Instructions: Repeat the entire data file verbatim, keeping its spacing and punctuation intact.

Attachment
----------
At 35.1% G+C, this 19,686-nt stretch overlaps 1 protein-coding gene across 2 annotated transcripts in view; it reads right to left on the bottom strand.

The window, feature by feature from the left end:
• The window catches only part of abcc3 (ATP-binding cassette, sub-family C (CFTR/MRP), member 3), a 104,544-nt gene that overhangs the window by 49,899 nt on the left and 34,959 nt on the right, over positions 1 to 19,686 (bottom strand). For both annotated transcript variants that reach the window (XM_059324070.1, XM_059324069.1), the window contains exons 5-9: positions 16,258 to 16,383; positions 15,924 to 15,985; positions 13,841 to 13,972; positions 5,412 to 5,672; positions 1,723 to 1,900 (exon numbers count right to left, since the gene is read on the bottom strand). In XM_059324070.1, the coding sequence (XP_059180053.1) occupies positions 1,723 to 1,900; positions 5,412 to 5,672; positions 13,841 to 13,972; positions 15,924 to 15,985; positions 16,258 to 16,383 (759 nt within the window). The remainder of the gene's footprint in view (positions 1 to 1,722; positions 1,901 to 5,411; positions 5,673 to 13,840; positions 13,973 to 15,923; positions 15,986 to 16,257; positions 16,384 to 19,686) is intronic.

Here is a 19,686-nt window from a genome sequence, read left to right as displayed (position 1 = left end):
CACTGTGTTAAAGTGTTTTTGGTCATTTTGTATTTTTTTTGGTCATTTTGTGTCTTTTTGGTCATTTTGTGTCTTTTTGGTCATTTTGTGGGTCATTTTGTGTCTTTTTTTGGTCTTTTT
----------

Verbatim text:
At 35.1% G+C, this 19,686-nt stretch overlaps 1 protein-coding gene across 2 annotated transcripts in view; it reads right to left on the bottom strand.

The window, feature by feature from the left end:
• The window catches only part of abcc3 (ATP-binding cassette, sub-family C (CFTR/MRP), member 3), a 104,544-nt gene that overhangs the window by 49,899 nt on the left and 34,959 nt on the right, over positions 1 to 19,686 (bottom strand). For both annotated transcript variants that reach the window (XM_059324070.1, XM_059324069.1), the window contains exons 5-9: positions 16,258 to 16,383; positions 15,924 to 15,985; positions 13,841 to 13,972; positions 5,412 to 5,672; positions 1,723 to 1,900 (exon numbers count right to left, since the gene is read on the bottom strand). In XM_059324070.1, the coding sequence (XP_059180053.1) occupies positions 1,723 to 1,900; positions 5,412 to 5,672; positions 13,841 to 13,972; positions 15,924 to 15,985; positions 16,258 to 16,383 (759 nt within the window). The remainder of the gene's footprint in view (positions 1 to 1,722; positions 1,901 to 5,411; positions 5,673 to 13,840; positions 13,973 to 15,923; positions 15,986 to 16,257; positions 16,384 to 19,686) is intronic.

Here is a 19,686-nt window from a genome sequence, read left to right as displayed (position 1 = left end):
CACTGTGTTAAAGTGTTTTTGGTCATTTTGTATTTTTTTTGGTCATTTTGTGTCTTTTTGGTCATTTTGTGTCTTTTTGGTCATTTTGTGGGTCATTTTGTGTCTTTTTTTGGTCTTTTT